Definition of Amalgamation:

The following terms are used with specified meanings in the Accounting Standard 14 (AS – 14):

(a) Amalgamation means an amalgamation pursuant to the provisions of the Companies Act 1956 or any other statute which may be applicable to companies.

(b) Transferor company means the company which is amalgamated into another company.

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(c) Transferee company means the company into which a transferor company is amalgamated.

(d) Reserve means the portion of earnings, receipts or other surplus of an enterprise (whether capital or revenue) appropriated by the management for a general or a specific purpose other than a provision for depreciation or diminution in the value of assets or for a known liability.

(e) Consideration for the amalgamation means the aggregate of the shares and other securities issued and the payment made in the form of cash or other assets by the transferee company to the share-holders of the transferor company.

(f) Fair value is the amount for which an asset could be exchanged by the mutual consent of both the companies.

Amalgamation and Absorption:

As said above, absorption is brought about by the merger of one or more companies with an existing company and result is one liquidation and no formation. However, from the accounting point of view, the distinction between amalgamation and absorption is of no practical significance.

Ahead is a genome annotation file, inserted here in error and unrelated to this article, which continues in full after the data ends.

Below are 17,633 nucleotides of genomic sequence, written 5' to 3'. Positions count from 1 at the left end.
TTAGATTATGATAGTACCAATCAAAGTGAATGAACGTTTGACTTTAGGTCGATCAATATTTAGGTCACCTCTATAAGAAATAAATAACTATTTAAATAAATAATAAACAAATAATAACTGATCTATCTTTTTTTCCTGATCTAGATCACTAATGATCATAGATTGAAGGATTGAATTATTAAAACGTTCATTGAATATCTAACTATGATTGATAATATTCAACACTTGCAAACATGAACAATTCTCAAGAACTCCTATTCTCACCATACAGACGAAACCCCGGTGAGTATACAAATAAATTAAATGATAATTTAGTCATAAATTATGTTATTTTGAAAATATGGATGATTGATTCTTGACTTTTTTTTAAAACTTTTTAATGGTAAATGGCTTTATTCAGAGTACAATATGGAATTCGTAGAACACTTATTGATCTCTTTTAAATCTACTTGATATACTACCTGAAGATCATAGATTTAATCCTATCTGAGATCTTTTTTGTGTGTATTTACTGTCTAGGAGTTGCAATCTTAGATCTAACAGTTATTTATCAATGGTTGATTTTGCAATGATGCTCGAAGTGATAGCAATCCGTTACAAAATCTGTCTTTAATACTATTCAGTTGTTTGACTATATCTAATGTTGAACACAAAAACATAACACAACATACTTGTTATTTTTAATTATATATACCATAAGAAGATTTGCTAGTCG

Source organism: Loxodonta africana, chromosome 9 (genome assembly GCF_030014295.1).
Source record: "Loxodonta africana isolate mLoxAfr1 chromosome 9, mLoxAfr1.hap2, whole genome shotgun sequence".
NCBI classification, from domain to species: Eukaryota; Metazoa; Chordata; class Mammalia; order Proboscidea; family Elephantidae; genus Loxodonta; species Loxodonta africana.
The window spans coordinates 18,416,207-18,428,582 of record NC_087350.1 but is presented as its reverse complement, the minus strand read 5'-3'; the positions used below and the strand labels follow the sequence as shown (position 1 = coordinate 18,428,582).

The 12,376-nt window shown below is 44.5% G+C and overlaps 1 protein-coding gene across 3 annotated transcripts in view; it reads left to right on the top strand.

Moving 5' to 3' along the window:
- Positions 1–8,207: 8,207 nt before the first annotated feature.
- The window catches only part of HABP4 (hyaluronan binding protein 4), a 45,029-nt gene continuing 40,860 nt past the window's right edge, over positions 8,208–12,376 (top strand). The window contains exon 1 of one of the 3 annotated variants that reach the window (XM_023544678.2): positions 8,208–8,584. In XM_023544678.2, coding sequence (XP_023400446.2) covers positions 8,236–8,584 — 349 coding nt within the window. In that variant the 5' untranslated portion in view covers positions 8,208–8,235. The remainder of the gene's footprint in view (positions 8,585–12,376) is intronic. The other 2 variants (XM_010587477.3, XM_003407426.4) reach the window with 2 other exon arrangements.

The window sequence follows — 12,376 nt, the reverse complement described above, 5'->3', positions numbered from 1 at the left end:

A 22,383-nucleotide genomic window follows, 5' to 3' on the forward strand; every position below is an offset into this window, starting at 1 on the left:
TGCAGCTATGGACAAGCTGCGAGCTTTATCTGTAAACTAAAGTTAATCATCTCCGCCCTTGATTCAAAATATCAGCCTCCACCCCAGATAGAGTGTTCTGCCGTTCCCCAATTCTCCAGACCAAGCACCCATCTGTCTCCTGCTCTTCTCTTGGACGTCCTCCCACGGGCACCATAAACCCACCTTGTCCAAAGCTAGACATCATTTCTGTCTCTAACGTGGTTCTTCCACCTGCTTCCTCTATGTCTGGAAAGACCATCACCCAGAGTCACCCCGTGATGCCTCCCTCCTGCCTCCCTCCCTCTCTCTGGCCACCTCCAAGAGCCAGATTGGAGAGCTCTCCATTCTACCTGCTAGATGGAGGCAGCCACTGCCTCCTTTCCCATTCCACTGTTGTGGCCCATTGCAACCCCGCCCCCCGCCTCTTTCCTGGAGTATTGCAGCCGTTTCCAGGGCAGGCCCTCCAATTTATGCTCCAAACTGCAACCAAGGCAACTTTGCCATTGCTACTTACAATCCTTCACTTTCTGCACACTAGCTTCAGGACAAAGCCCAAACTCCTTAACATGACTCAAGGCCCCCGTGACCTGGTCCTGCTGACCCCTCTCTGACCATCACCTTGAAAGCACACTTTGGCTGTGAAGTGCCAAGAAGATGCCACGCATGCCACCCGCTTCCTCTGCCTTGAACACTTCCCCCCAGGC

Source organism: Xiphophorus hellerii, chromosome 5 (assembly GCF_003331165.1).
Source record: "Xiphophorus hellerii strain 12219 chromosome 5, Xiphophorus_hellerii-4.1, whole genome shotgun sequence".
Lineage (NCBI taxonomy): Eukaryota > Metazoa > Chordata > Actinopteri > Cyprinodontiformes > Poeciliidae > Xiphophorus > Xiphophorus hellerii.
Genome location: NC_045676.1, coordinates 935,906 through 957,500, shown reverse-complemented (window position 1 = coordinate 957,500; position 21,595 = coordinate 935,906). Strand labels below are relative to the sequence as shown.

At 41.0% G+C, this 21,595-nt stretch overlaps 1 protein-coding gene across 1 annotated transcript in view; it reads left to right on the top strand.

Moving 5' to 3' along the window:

Account standard – 14 for amalgamation issued by the institute of Chartered Accountants of India does not recognise distinction between amalgamation and absorption. Even from the academic point of view, it is not necessary to distinguish between amalgamation and absorption.

Objectives of Amalgamation:

The main objectives of amalgamation are:

1. Establishment and management charges are reduced.

2. Competitions among the amalgamating companies are eliminated.

3. Purchase of materials, in bulk, can be made at reduced price.

4. Production can be carried on in large scale.

5. Capital amount is increased by combination of companies.

6. Manufactured products can be easily marketed.

7. All the advantages of combination are available.